County fair. County barn. Yorkshire. Hampshire. Grand Champion. These are all common words when you live in the world of show pigs. This story is about Missy, the (now) 600 pound former show pig, and her family (Bill and Bethany, and their son Blane) from Blairsville, Georgia.
PE🐽NY: How did you ever start showing pigs? We began showing pigs in 2009 when Blane, our son, was in the sixth grade. Our County Agent (a U.S. governmental official employed chiefly to advise farmers on farming and marketing techniques and to promote educational programs fitted to the needs of rural people) asked him if he would be interested and so it began. Kids show the pigs through the clubs 4H and FFA.
PE🐽NY: What is 4H and FFA? 4H and FFA are youth organizations that promote life skills. Students in these clubs are the ones who show the pigs. The 4″H’s” in 4H stand for: HEAD to clearer thinking, HEART to greater loyalty, HANDS to larger service and HEALTH to better living. FFA stands for Future Farmers of America.
PE🐽NY: What is the process? So… we get a piglet that is about 10-12 weeks old, raise it and show it at county fairs in the fall and county shows in the winter. (The county shows are usually put on by Alumni groups who help the students.) We get the fall pigs in July or August and show them until the Georgia National Fair in October. We get the winter pigs in September or October and show them until February at the Junior National. Gilts are evaluated for breeding. We can ONLY show gilts and barrows.
PE🐽NY: What is a gilt? A barrow? A gilt is a young female pig. In common use, gilt is used to refer to a pig that has not yet been bred, whether only a few months old or approaching a year. Technically, however, the term gilt is defined as a female pig that is less than six months old. A gilt is intact, or capable of breeding and producing young, and her reproductive organs are not surgically or chemically altered. A barrow is a male pig that has been castrated or rendered incapable of reproducing before he reaches sexual maturity. Castration usually takes place while the pig is very young, at about two or three weeks of age. (If a male pig is allowed to become sexually mature and then is castrated, he is called a stag.) A barrow is less aggressive than a boar, or an intact male pig, and can be kept with other barrows and gilts.
PE🐽NY: Tell me about Missy. Missy was born on April 10, 2013. She is a crossbred pig. This means she is crossed with a Yorkshire and a Hampshire. We bought her at an auction for the show season, fall 2013. Missy was ten weeks old and about 80 pounds when we brought her home. She quickly became part of the family. We house(d) her at the county livestock barn. Missy had a very productive first season. She won the title of Grand Champion (highest honor a pig can receive) three times! After the season came to end, Missy was kept as a breeding pig (instead of going to slaughter). So far, she has produced three litters of piglets. Her first litter yielded eight piglets. We sold all the piglets to students for the show season. Her next two litters produced fourteen piglets each time! Her last litter is being shown for this winter season. (We sell the piglets to students in 4H and FFA). Missy is VERY well known and loved by all! Students that have been around her cannot wait until the next litter is due so they can get on the list for a “Missy Pig!”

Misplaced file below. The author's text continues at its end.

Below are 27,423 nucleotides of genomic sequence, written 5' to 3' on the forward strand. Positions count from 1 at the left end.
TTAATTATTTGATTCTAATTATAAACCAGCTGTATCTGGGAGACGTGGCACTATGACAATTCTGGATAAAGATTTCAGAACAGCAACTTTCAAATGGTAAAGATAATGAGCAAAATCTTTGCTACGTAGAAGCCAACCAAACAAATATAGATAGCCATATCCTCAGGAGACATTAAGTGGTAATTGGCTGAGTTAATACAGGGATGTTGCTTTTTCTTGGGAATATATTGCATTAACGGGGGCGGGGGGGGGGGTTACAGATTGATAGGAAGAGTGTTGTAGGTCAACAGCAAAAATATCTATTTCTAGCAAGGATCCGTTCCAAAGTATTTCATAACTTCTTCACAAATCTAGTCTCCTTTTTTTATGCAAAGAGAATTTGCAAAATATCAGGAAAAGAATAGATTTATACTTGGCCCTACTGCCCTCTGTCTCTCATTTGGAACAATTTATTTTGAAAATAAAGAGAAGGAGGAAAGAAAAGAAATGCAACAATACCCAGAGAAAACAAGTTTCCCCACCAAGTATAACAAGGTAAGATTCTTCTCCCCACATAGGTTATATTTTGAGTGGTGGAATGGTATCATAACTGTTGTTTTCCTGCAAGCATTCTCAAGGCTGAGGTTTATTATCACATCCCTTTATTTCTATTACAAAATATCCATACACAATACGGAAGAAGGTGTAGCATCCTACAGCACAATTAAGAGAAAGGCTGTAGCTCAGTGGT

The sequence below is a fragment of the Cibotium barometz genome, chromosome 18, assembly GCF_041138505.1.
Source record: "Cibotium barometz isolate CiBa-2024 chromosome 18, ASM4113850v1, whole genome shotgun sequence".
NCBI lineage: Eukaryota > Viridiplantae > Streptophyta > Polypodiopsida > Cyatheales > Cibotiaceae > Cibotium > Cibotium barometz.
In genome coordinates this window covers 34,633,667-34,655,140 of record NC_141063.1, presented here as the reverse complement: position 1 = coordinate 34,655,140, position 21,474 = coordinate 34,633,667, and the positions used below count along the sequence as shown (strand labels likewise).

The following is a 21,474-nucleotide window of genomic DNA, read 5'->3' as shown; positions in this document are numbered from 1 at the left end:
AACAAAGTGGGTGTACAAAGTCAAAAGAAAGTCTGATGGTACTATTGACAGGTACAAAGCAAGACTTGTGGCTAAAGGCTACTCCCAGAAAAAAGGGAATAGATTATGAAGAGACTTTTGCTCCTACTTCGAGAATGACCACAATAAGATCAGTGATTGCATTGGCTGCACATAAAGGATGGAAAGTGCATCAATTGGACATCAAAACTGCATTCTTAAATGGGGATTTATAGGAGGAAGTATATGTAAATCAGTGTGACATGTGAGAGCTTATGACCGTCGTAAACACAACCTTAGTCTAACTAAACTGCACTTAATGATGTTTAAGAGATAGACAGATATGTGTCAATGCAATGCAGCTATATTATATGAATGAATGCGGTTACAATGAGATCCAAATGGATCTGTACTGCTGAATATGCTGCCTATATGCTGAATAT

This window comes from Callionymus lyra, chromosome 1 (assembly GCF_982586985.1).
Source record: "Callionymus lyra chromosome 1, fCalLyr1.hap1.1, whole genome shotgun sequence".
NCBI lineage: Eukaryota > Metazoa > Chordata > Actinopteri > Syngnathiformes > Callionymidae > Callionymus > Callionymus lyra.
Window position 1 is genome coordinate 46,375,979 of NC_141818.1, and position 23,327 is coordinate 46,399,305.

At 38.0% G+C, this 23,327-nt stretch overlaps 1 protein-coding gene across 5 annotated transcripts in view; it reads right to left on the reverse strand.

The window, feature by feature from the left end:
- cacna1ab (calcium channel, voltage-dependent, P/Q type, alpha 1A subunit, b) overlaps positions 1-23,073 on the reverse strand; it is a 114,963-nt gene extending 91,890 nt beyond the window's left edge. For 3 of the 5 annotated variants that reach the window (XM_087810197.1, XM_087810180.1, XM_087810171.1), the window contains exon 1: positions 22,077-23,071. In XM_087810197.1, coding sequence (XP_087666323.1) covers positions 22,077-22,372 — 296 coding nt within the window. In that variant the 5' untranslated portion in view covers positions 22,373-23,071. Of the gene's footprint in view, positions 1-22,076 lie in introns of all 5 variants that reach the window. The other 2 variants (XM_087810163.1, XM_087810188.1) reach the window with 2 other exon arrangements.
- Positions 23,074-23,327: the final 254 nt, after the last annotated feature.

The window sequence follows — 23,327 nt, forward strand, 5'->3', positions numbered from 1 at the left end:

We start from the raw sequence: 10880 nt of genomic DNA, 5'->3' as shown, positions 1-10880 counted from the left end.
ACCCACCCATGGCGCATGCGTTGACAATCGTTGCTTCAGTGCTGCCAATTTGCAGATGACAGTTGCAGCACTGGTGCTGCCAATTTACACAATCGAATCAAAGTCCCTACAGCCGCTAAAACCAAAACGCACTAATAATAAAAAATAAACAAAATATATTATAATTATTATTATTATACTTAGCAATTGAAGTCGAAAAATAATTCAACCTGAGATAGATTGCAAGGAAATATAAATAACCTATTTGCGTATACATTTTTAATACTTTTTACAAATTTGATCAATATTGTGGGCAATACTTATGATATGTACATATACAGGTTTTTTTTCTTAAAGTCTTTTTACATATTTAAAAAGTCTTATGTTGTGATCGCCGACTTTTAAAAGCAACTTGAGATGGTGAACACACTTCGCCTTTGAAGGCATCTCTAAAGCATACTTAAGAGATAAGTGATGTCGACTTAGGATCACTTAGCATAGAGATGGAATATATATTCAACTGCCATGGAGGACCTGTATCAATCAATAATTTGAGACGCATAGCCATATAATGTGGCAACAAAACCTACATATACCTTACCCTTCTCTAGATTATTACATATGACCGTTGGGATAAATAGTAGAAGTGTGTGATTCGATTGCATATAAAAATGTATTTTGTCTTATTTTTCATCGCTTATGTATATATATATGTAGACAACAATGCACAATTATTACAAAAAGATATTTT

PE🐽NY: How did her piglets do? Our first show of the winter season was almost a month ago in Athens, GA. One of her offspring took first in class and Division Champion for lightweight hogs. She also had one place second in class. The student who owns both of these pigs has never had success such as this in the four years she has been in the project.
PE🐽NY: Why did (do) you house her at the county livestock barn? Our county livestock barn is where students that have no place at home to keep their animals house them. Students go there to take care of their animals. We also use it to house our sows (adult, female swines) until it is time to bring them home for farrowing (to give birth). Currently, she is housed there. When she is pregnant, she is housed at the barn at our house. Missy gets A LOT of attention. The students get her out and take her for walks. We did not breed her for the fall season as we were in the process of upgrading her facilities. She will only be in production for another couple of years. After that, she will be retired to our farm where she will continue to be our pet pig.
PE🐽NY: How does a pig become a Grand Champion? Pigs show by weight mostly. They max out at 280, meaning that when we are raising them for show, that is the max they can be to enter. Body volume, skeletal and muscle structure, breed and lean/fat ratio are some other characteristics that come into consideration.
PE🐽NY: What is the latest on Missy? Currently, Missy weighs 600 pounds. When she is here, we walk her on the road and get plenty of rubberneckers checking her out. She is very lovable and gentle. We breed her by artificial insemination. We pick a boar by matching his traits to hers for maximum bone and muscle definition. She is bred twice a year. She is in a farrowing crate for 21 days then the piglets are weaned and she goes back to the barn.
Wow, Missy and family. Thanks for sharing. It is amazing to keep learning about pigs and how they affect the lives of others, in all ways. Show pigs, and house pigs, and pet pigs and companion pigs. The list goes on and on. I LOVE Missy. She is a beauty, a champion and a mother. Sounds like a “queen piggy” to me. Hopefully now we all know a little bit more about the world of showing pigs. I absolutely adore the programs 4H and FFA – developing the youth of today and having fun with pigs – DOUBLE WIN!!!! Thank you for being my Outstanding Pig of the Week and good luck to B and B Showpigs!!! We cannot wait to see the greatness Missy & Co keeps creating. Love, PE🐽NY